The dog did not know he was famous. But he knew people stopped to look at him, and once a photographer came and took his picture for a newspaper. He whistled and called and tried to get the dog to sit up. But the wooden boards where the dog lay were warm and the summer drone of cicadas hypnotic. The photograph in the newspaper showed the dog lying on his belly in his customary place beneath the map showing the train lines, head on his paws and his eyes half-open.
Once the schoolchildren who streamed through the station had slipped him treats saved from their lunch, until the station master noted how fat the dog was getting and forbade them feeding him. The dog was sorry to lose the mouthfuls of rice and sticky noodles, but he still came twice a day. It was not the children he came for, or their food.
As long as he could remember, the man had risen before dawn. The dog waited, sniffing the bitter scent of coffee, until the man took his hat from the peg by the door. Then he escorted the man to the train station. As they walked he told the dog what he planned to do in the city that day. The dog didn’t understand, but he loved the man’s voice, deep and warm, the words precise. When he said the dog’s name, the dog tilted his head, and the man smiled at him.
When the train had vanished into the morning mist the dog went home, where he spent the day with the woman. The woman fed and petted him. But she had come to live at the house after the dog had, and he couldn’t love her as he did the man.
In the evening the dog trotted back to the station. If it was raining, the woman tucked a poncho folded into a neat square under the dog’s collar.
This was the way of things. Then the man changed. Someone came to the door one morning, and the dog followed the woman as she answered it. He didn’t understand the man who stood on the stoop, but his urgent tone made the dog’s hackles rise. A moment later the woman rushed out, leaving the door slightly ajar. Puzzled, he watched her go. Then the dog slept in the kitchen until it was time to go to the station.
The train creaked to a stop and disgorged its passengers, among them the man. For the first time the dog hesitated. The man didn’t smell right- didn’t smell of acrid cigarettes or sweet hair pomade. But then the man smiled at him, face collapsing into the familiar mass of wrinkles, and the dog ran to him.
After that the woman no longer spoke to the man, though she sometimes talked to the dog. For a while many people came in and out of the house, but none of them noticed the man. At first the woman cried when the dog scratched at the door in the morning and evening. The dog pressed his belly to the floor, but he persisted. He couldn’t see why she didn’t want him to meet his master as he always had. Finally she gave in and opened the door for him twice a day.
The dog grew used to the man whose reaching hands didn’t touch, whose moving lips made no sound, and who smelled of nothing. He didn’t know time was passing, the years rolling on like the trains on their tracks. He knew his ears and nose grew dull, and that a white fog began to creep into the edges of his vision. His legs stiffened, and he had to leave earlier and earlier to meet the train. The ticket sellers and conductors and even the station master went away and were replaced. The schoolchildren grew taller and taller until they too vanished. The stiff hairs on the dog’s muzzle turned white, first around his nose, then to his eyes. The woman too began to move slowly, and silver threaded her black hair. Only the man remained the same. The dog observed this, but the woman did not, for she never spoke to the man or looked at him, even when he sat across from her at the table.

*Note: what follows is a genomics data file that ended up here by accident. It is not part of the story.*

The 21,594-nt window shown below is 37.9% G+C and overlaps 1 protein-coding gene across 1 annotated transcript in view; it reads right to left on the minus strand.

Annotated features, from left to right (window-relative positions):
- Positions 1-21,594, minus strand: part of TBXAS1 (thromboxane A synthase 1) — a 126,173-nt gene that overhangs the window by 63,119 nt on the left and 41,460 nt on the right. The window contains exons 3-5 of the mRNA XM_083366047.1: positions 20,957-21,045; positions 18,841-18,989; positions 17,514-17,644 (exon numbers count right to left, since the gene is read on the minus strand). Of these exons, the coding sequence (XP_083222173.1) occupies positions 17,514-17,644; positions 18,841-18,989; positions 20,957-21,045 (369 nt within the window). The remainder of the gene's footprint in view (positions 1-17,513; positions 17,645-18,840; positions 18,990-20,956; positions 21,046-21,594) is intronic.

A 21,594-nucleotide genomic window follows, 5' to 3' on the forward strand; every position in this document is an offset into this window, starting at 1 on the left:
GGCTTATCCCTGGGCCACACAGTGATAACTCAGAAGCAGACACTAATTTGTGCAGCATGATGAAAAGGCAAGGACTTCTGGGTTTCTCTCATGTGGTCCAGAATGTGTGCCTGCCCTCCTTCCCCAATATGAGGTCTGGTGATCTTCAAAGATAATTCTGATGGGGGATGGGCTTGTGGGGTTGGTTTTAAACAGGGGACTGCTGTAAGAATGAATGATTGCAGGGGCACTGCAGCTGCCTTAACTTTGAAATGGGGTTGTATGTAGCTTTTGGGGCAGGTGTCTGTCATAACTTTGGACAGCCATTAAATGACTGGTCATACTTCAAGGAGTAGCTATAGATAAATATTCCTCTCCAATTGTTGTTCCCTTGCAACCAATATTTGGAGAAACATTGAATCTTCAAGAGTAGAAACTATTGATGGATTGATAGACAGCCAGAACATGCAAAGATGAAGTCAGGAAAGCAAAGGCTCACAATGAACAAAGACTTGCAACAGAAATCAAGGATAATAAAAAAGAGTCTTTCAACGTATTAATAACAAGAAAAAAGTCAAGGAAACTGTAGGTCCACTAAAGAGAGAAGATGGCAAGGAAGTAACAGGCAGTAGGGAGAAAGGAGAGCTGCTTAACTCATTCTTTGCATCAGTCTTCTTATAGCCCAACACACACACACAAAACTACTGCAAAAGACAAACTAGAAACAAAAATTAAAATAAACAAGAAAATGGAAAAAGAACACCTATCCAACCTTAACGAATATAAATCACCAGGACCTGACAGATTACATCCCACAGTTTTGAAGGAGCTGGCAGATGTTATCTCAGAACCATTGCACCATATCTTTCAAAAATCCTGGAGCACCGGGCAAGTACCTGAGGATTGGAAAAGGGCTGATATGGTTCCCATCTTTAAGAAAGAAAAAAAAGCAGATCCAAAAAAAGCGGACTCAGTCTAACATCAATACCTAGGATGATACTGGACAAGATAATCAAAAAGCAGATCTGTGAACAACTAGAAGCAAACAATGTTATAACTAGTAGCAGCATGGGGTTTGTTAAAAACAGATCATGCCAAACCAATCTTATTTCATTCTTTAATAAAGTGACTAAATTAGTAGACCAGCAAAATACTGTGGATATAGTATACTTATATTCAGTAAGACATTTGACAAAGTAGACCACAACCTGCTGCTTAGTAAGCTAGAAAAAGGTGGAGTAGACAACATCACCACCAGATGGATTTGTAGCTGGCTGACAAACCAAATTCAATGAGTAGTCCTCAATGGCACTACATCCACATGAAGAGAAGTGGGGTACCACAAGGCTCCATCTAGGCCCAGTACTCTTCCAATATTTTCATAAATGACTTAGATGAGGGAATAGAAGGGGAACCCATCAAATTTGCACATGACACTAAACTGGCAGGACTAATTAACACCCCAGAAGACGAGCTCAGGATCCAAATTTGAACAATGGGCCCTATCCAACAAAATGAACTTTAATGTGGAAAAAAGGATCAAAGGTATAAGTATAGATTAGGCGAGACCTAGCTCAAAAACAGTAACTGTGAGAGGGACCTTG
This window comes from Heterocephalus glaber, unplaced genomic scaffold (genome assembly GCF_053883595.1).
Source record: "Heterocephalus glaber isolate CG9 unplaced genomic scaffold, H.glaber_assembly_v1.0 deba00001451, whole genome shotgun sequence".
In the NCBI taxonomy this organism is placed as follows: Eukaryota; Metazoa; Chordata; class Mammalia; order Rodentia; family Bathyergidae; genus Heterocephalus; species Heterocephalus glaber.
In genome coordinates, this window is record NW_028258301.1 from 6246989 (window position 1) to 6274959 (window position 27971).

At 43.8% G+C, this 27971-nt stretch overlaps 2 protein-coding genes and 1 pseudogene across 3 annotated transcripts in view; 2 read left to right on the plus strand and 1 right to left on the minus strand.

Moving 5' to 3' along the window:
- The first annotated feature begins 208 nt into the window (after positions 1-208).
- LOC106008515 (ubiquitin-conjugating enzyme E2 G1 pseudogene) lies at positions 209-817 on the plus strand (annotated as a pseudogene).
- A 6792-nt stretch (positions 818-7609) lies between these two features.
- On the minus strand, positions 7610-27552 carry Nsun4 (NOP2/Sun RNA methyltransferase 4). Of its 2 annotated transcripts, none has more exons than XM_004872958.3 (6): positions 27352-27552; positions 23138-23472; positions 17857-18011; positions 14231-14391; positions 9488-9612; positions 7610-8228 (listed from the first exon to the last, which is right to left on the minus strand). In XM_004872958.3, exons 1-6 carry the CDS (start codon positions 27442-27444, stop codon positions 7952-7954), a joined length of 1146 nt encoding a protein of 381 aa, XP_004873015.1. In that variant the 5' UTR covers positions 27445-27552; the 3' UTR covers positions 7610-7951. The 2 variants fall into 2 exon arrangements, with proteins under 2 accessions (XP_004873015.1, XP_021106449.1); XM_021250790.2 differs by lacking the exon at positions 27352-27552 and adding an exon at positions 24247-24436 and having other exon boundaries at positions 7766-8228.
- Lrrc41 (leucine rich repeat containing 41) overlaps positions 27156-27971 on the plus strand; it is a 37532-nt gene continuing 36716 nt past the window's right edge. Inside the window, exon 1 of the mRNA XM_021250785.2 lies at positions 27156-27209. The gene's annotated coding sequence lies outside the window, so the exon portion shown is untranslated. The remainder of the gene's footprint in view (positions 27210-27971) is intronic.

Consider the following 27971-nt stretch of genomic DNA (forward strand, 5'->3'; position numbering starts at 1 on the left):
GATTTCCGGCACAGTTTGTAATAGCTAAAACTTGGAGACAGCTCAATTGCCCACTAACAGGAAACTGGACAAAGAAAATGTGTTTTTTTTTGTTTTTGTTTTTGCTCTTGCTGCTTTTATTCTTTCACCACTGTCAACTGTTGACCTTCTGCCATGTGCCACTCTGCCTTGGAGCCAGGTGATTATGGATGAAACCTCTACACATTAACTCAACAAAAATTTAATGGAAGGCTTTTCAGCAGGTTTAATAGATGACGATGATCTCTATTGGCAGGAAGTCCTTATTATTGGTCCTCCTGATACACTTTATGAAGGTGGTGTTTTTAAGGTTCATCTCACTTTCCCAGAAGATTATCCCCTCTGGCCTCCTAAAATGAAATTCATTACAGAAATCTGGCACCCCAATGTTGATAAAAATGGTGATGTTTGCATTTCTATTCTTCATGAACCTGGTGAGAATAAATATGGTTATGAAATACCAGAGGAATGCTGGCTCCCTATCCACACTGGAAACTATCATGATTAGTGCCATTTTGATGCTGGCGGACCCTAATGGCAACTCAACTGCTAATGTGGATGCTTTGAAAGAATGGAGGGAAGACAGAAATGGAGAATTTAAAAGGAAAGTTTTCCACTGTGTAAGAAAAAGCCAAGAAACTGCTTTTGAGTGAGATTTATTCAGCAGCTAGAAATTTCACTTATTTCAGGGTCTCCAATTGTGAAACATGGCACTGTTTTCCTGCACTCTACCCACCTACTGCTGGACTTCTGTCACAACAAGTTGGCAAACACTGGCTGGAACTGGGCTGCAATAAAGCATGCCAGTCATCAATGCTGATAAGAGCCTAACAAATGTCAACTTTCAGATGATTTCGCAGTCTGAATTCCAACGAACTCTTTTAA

One evening the dog limped to the station as usual. He had spent most of the day sleeping in a sunny patch in the garden, twitching his ears at birds but too sore to chase them. It took him a long time to get there, but the train was late. A conductor stopped to rub his ears. The dog wagged his tail. Then he lay down beneath the map. He was very tired. The dog closed his eyes for a moment.
The train came with a whoosh and a wave of oil-stink. The dog yawned and trotted toward the platform. The man stepped off, walking slowly, letting the crowd stream away around him. He came to the dog, who wagged his tail. The man bent and stroked his head. The dog started and stared in wonder. The man’s hand was heavy and gentle, his blunt nails scratching the dog’s ears in a way he hadn’t felt for years. The man smiled at him, and the dog realized that the white fog had disappeared from his vision. The smells of smoke and pomade filled his nose.
“It’s good to see you, my friend.” The man gave him one last scratch, then straightened and hefted his briefcase. “Shall we go?”
As they left the platform the dog saw a knot of people gathered around the station map. The station master knelt on the floor, waving back the spectators. A woman was crying. The man glanced at the group, looked at the dog, and smiled. The dog strode next to him on legs that no longer ached. Together they slipped out the exit and stepped into the sunset light. And they turned toward home.